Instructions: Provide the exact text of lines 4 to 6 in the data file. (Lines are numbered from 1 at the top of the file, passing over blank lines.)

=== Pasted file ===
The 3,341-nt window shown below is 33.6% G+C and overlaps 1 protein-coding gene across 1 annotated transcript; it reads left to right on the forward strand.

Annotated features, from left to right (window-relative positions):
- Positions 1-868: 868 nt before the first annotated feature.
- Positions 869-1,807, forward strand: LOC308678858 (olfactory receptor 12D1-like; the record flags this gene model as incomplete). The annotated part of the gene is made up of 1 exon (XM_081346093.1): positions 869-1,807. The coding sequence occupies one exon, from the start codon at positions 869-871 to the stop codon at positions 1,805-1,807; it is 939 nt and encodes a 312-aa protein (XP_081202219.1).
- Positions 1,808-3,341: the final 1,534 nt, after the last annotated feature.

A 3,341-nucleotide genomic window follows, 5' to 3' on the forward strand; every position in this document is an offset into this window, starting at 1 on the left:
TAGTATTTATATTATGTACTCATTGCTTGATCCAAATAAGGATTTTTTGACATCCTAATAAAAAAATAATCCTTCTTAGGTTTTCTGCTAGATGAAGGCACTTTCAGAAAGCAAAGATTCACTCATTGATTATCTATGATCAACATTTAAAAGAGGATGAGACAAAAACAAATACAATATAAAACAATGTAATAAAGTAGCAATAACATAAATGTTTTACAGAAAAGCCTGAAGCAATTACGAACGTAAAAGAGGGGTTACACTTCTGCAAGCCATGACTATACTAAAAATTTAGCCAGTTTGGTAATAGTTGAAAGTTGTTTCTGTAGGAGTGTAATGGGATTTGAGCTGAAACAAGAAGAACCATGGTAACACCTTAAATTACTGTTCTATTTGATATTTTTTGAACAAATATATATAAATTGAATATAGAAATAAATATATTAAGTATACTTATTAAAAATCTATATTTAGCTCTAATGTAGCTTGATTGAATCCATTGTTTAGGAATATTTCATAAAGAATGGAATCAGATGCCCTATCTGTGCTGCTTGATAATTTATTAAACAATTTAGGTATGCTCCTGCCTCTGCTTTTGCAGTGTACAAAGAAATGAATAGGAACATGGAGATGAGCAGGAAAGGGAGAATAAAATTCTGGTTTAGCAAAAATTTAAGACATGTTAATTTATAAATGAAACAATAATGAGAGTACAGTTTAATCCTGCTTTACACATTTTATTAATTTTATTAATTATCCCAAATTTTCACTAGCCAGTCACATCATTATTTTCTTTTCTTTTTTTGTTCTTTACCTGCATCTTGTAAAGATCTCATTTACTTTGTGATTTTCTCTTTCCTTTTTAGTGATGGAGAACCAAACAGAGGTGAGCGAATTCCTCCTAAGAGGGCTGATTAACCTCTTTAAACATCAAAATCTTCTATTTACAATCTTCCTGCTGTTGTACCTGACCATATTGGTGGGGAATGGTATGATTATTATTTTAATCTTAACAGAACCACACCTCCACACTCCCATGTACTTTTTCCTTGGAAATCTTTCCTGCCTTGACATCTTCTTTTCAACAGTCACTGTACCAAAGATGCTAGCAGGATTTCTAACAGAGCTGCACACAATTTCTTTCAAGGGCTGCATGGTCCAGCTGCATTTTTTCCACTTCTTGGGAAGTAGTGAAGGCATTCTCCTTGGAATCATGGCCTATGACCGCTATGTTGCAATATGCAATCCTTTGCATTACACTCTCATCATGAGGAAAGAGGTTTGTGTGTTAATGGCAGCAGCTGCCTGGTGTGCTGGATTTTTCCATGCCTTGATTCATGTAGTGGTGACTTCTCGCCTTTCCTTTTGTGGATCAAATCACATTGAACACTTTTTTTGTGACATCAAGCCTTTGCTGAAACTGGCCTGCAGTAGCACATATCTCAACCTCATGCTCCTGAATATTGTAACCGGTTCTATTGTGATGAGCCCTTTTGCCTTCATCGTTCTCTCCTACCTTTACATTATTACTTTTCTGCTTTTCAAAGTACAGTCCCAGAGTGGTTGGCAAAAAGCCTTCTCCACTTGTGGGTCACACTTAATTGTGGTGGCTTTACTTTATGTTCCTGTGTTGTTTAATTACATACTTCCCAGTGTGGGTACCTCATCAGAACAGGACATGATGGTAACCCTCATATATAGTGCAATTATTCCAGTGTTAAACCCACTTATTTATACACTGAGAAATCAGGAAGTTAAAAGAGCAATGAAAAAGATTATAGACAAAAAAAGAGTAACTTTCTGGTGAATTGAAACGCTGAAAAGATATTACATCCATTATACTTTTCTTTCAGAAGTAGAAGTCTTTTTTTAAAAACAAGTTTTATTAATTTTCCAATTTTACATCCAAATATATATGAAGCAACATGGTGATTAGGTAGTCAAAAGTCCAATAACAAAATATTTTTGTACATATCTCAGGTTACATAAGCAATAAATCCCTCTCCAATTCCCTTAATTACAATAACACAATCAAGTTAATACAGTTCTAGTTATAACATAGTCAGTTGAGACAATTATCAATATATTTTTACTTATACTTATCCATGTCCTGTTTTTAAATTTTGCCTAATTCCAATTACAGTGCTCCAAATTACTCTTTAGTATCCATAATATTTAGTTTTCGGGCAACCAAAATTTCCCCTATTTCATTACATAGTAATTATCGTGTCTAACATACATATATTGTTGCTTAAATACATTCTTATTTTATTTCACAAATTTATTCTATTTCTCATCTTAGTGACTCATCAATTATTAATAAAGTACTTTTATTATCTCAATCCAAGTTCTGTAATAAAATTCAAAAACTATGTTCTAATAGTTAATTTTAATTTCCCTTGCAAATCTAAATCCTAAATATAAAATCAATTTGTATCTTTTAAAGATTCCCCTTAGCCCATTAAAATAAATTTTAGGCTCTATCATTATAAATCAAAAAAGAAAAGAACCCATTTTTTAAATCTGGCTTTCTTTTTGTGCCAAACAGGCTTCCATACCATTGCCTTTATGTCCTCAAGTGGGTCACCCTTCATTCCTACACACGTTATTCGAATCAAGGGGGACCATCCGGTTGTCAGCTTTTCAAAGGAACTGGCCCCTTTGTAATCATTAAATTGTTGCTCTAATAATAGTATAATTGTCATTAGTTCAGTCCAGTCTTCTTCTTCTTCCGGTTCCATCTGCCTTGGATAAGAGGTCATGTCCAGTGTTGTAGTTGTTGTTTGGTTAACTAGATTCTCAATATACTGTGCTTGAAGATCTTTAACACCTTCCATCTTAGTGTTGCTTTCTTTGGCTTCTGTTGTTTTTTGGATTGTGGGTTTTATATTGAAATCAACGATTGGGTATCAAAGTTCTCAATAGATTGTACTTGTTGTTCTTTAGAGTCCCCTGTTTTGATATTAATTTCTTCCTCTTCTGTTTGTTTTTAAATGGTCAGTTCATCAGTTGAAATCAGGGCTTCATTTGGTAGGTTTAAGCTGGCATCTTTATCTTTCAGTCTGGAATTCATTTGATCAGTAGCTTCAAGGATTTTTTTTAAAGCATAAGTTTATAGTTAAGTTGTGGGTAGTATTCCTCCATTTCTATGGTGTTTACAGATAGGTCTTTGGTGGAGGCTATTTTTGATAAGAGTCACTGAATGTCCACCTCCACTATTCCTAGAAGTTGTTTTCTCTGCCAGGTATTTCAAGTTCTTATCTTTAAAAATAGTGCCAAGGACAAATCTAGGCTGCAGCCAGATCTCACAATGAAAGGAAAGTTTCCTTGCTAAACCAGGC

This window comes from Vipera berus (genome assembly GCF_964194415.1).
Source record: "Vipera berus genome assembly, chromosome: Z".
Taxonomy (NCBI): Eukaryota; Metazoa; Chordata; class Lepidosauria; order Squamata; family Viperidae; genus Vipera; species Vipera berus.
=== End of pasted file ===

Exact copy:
- Positions 869-1,807, forward strand: LOC308678858 (olfactory receptor 12D1-like; the record flags this gene model as incomplete). The annotated part of the gene is made up of 1 exon (XM_081346093.1): positions 869-1,807. The coding sequence occupies one exon, from the start codon at positions 869-871 to the stop codon at positions 1,805-1,807; it is 939 nt and encodes a 312-aa protein (XP_081202219.1).
- Positions 1,808-3,341: the final 1,534 nt, after the last annotated feature.

A 3,341-nucleotide genomic window follows, 5' to 3' on the forward strand; every position in this document is an offset into this window, starting at 1 on the left: